After five overs, West Indies already had 50 on the board, but in a portent of thrills to come, the spinners signalled a change of tempo. Swann's first over went for a tidy three runs, before Tredwell struck with his fourth ball of the tournament, one delivery after Gayle had swatted him for his eighth boundary in 20 balls. Leaning onto the front foot, he was rapped on the pad in front of middle, and a full four years after his maiden England tour, Tredwell finally had his first ODI wicket.

One over later, he had his second, when Devon Smith got in a muddle against a yorker, and allowed Matt Prior to pull off a sharp stumping as he scooped the rolling ball in his right glove. And Tredwell made it three wickets in four overs when Darren Bravo was caught in two minds as he pushed outside off, for Strauss at slip to cling onto a sharp low catch.

Sammy continued to attack the off-colour Bresnan, who switched ends to no avail, before another big six off Tredwell took him to 36 from 21 balls. However, after a relative period of calm, Bopara nailed him via an inside-edge onto the off stump, and the same mode of dismissal then accounted for Devon Thomas, who had been playing the anchor role in his 10 from 20 balls. Though Kieron Pollard played responsibly for his 27-ball 24, Swann eventually got the better of his block-it-or-slog-it approach, and at 150 for 6, the balance of power had veered towards England once again.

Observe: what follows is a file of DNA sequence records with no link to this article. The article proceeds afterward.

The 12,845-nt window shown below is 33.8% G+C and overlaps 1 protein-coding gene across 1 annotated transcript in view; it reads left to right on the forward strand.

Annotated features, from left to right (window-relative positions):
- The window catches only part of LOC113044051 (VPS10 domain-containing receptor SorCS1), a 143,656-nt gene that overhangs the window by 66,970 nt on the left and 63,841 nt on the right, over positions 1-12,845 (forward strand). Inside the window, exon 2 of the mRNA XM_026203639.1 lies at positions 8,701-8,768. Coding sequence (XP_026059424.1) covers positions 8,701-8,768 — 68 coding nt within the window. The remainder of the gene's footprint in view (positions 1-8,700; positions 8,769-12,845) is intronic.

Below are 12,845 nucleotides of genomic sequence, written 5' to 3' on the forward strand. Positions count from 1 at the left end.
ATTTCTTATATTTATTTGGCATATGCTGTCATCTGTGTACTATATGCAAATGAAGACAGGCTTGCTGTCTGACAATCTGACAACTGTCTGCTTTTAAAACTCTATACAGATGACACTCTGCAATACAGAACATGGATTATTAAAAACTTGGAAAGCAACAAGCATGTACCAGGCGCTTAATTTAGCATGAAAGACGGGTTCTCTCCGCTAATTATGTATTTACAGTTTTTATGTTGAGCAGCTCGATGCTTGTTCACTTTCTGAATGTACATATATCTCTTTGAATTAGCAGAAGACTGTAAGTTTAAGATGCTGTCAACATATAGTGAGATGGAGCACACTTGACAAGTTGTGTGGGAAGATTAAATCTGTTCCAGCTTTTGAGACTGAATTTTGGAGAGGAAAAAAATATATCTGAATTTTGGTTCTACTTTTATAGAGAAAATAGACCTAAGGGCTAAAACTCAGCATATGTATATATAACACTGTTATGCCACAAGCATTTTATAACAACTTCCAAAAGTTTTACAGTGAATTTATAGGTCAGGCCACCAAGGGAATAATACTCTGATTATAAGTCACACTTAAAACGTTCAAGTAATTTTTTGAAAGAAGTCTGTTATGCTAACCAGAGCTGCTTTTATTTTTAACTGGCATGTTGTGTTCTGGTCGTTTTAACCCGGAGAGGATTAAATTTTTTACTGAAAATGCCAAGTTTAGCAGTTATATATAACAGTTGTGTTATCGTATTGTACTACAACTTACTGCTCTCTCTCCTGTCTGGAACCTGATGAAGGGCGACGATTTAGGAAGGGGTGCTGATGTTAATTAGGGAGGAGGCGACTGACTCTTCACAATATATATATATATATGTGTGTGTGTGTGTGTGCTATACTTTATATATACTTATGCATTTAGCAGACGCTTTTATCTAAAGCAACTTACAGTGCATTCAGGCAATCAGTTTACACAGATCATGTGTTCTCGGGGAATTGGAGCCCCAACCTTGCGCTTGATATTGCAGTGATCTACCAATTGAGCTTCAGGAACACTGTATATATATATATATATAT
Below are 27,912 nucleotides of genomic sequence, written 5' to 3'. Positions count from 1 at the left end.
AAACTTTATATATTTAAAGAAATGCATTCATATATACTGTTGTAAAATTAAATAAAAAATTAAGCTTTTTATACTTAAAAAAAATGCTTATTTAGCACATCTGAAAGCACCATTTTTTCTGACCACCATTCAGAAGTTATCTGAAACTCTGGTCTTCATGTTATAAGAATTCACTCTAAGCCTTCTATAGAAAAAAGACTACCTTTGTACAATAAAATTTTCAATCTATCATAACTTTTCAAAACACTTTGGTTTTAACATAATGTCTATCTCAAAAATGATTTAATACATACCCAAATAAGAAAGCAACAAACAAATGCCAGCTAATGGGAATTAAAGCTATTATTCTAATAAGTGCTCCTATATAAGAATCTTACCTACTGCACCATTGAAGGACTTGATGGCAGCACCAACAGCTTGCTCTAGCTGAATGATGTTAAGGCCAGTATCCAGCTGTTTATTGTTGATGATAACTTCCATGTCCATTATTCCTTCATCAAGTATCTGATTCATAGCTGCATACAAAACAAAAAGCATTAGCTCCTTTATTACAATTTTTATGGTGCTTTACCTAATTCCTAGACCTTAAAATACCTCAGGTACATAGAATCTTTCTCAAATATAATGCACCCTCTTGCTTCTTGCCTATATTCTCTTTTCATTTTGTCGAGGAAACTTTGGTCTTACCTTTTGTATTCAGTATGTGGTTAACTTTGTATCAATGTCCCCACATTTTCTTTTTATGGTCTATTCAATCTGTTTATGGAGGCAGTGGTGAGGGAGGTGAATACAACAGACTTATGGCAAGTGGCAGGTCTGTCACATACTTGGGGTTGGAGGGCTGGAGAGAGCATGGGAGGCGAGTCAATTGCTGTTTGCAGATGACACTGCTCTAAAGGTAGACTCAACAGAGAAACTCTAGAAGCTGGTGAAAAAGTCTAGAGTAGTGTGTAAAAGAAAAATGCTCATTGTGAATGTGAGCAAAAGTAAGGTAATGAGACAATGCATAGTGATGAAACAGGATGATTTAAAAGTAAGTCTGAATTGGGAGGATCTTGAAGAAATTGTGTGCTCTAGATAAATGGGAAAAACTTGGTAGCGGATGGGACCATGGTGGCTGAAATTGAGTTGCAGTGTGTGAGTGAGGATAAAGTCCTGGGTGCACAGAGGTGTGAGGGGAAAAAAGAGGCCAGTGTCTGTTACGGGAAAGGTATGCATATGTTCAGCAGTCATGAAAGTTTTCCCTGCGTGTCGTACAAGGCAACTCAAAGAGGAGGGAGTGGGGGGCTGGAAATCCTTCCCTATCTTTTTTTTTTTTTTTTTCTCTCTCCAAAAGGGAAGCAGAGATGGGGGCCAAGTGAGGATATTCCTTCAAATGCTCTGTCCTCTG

It was a scoreline that England themselves would have recognised, for the nadir of their own innings had been 151 for 6, after a calamitous collapse of 4 for 30 in 10.2 overs. All told, it was a batting performance that epitomised England's extraordinary campaign. While Trott was at the crease, caressing boundary after boundary in a 38-ball 47, there seemed no reason to doubt that, at the sixth time of asking, his team would finally produce the command performance that has been so glaringly absent from their efforts to date. But then, when he fell in the 22nd over to a feeble clip to short midwicket, the middle order lost all semblance of direction before Wright's run-a-ball stand of 41 with Tredwell prompted a vital revival.